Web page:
The Panel therefore concludes that the primary purpose of the HADD process should be to identify all possible ways to avoid HADD. For the purposes of the assessment, VBNC has provided sufficient baseline information to indicate the likely general scope of effects on habitat. However, as part of the HADD process, VBNC needs to provide more information on how it proposes to avoid harmful impacts to fish habitat, particularly by maintaining minimum flows. For example, VBNC must determine what flows different species require in different parts of the system at different times of the year, and how it can ensure these flows.
The Panel recommends that, before DFO provides authorizations under subsection 35(2) of the Fisheries Act, VBNC prepare a fish habitat protection report on the proposed prevention and mitigation elements of both the Project design and the environmental protection plan. This report should address
- mitigation of effects arising from flow alterations during construction, pump down periods, operation and decommissioning;
- minimum (and, where appropriate, maximum) flows to be maintained, including information on how these flows were determined;
- the sources of water to maintain flows and control mechanisms required to deliver this mitigation;
- the extent to which char use habitat in Camp Pond Brook;
- ways that the Project could affect this use and, if necessary, details of any additional mitigation measures proposed to ensure that no significant effects will occur; and
- an appropriate environmental effects monitoring program.
The Panel was not presented with evidence indicating that the habitat likely to be lost was particularly productive compared to other habitat in the region, or that it was an important harvesting location. However, because the public was unable to comment to the Panel on the results of the HADD process (that is, on what the compensation plan would deliver), the process should remain as open as possible.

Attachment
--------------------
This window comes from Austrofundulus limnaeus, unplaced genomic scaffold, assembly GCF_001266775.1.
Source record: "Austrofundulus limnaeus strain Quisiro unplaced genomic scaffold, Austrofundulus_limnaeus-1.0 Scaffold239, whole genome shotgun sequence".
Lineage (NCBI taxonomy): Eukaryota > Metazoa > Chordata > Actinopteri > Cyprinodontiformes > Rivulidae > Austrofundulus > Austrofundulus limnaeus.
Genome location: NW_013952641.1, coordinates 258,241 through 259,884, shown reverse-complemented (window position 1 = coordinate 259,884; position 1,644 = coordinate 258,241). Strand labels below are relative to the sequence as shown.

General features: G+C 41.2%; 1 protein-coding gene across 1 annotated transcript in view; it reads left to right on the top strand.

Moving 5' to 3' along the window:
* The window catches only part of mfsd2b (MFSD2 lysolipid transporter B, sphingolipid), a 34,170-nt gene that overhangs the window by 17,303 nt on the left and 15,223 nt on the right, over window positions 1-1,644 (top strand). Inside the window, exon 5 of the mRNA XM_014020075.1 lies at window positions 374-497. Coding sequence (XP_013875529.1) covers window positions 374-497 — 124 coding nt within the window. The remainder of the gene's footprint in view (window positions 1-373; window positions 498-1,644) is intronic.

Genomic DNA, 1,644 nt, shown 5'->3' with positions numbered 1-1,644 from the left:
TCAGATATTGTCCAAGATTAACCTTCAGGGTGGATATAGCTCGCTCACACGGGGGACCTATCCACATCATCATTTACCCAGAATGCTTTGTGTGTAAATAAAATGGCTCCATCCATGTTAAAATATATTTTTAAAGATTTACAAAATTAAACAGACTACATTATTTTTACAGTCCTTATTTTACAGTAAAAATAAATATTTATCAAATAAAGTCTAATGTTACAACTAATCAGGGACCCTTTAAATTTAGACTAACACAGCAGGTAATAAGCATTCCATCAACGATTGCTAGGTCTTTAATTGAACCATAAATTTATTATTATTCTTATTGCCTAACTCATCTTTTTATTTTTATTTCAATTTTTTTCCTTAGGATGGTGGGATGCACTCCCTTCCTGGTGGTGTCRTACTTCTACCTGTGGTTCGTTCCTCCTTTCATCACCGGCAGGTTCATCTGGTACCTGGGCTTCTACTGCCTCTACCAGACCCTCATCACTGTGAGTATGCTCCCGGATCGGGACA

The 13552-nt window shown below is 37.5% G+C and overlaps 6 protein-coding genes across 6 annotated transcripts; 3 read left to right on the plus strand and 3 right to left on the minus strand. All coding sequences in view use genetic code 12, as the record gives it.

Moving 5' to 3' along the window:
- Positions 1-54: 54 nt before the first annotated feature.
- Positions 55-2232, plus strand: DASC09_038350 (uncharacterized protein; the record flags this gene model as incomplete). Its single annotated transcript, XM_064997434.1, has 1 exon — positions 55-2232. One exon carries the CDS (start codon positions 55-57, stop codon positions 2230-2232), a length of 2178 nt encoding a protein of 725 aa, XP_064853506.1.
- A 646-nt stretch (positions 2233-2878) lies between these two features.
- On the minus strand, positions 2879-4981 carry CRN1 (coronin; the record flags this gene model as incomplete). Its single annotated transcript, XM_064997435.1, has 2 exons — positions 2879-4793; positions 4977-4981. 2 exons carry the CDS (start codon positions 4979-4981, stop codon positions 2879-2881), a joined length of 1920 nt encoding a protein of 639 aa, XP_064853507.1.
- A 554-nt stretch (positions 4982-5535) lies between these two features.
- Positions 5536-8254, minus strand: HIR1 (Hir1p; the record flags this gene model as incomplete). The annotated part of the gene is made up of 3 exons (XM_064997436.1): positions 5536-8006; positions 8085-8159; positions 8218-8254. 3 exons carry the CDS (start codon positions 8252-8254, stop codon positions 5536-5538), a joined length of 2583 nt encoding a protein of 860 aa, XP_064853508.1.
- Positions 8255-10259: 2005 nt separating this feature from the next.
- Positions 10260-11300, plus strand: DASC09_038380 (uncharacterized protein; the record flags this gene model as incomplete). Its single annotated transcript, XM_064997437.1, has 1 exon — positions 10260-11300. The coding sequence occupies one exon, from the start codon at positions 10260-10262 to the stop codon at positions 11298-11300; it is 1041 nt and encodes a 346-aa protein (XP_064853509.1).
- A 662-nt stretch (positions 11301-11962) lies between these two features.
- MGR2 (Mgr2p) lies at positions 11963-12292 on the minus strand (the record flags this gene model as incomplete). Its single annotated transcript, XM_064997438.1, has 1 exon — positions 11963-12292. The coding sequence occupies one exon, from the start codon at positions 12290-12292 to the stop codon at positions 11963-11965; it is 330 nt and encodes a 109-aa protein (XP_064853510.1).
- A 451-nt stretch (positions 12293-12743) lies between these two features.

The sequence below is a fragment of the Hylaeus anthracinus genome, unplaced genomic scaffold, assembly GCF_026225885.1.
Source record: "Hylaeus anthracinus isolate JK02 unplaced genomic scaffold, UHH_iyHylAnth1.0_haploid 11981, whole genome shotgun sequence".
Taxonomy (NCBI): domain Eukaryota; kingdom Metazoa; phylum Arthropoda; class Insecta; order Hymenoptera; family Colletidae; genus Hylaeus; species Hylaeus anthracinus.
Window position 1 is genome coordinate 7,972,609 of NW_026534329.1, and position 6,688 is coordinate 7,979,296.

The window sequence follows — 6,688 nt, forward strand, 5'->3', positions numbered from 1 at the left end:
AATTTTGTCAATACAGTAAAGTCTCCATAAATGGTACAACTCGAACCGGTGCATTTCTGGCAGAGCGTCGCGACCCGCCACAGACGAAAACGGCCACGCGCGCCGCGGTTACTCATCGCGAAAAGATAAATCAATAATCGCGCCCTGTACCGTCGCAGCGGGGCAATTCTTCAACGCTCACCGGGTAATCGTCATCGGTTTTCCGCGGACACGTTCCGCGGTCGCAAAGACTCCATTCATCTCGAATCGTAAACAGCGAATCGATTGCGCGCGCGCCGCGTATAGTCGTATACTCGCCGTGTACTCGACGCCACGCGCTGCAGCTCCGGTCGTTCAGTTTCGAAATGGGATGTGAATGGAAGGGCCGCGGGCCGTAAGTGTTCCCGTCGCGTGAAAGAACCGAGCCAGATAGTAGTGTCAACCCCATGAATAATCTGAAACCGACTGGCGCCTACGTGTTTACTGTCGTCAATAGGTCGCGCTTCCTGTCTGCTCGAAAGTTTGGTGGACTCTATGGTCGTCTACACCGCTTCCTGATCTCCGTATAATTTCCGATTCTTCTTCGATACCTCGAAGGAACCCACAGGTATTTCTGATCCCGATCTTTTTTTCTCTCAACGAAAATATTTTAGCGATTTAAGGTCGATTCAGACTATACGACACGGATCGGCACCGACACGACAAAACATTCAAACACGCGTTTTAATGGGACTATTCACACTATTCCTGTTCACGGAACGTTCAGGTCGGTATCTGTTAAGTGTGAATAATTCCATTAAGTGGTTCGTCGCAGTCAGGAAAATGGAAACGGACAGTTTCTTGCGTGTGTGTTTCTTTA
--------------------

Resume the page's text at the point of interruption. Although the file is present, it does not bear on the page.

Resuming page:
The Panel recommends that DFO provide LIA, the Innu Nation and the general public with adequate opportunity to review and comment on the draft fish habitat compensation agreement.
Because HADD is determined and compensation is negotiated on the basis of predictions, the Panel asked whether compensation agreements were ever re-visited if environmental effects monitoring revealed unforeseen habitat loss. DFO agreed that this was theoretically possible, although it was unable to cite a precedent.
The Panel believes that the environmental effects monitoring program should assess how effectively mitigation measures have protected fish habitat. One of the purposes of this review should be to ensure that VBNC maintains minimum streamflows or takes corrective action.
The Panel certainly endorses the objectives embodied in the hierarchy of preferences laid out in DFO's habitat protection policy, but it has no way of evaluating how feasible it would be to mitigate residual effects by replacing habitat on site or near the site. The Panel does not consider financial compensation paid to DFO, such as that paid during the NWT BHP Diamonds Project, to be an acceptable alternative.
While it is clear that VBNC will require HADD authorizations if the Project is to proceed, the Panel, together with other presenters, is concerned about the possibility of continuing habitat loss or harmful alteration should VBNC be unable to maintain required flows. The Panel is not convinced that VBNC would be able to adequately mitigate new residual effects by replacing habitat. Therefore, the Panel believes that HADD authorizations should occur only once, at the start of the Project, and should be limited to HADD that is absolutely unavoidable. Thereafter, VBNC should be obligated to do whatever is required to protect all remaining habitat.
The Panel recommends that DFO indicate to VBNC that the Department will not accept subsequent requests for HADD authorizations for the proposed Project. In the overall environmental effects monitoring program outlined in its fish habitat protection report (see Recommendation 17), VBNC should include a monitoring component designed to validate the predicted effects of the Project on fish habitat and to assess the effectiveness of mitigation measures. If, at some later date, monitoring results indicate that flow alterations have destroyed or harmfully altered additional habitat, the onus should be placed on VBNC to restore that habitat as quickly as possible.
The Panel concludes that the environmental assessment would have proceeded more smoothly if the HADD determination process had been further advanced and if VBNC had been able to present a review of potential habitat compensation options. It appears that the dispute between DFO and VBNC concerning clear guidelines for habitat identification and classification was a major cause of delay.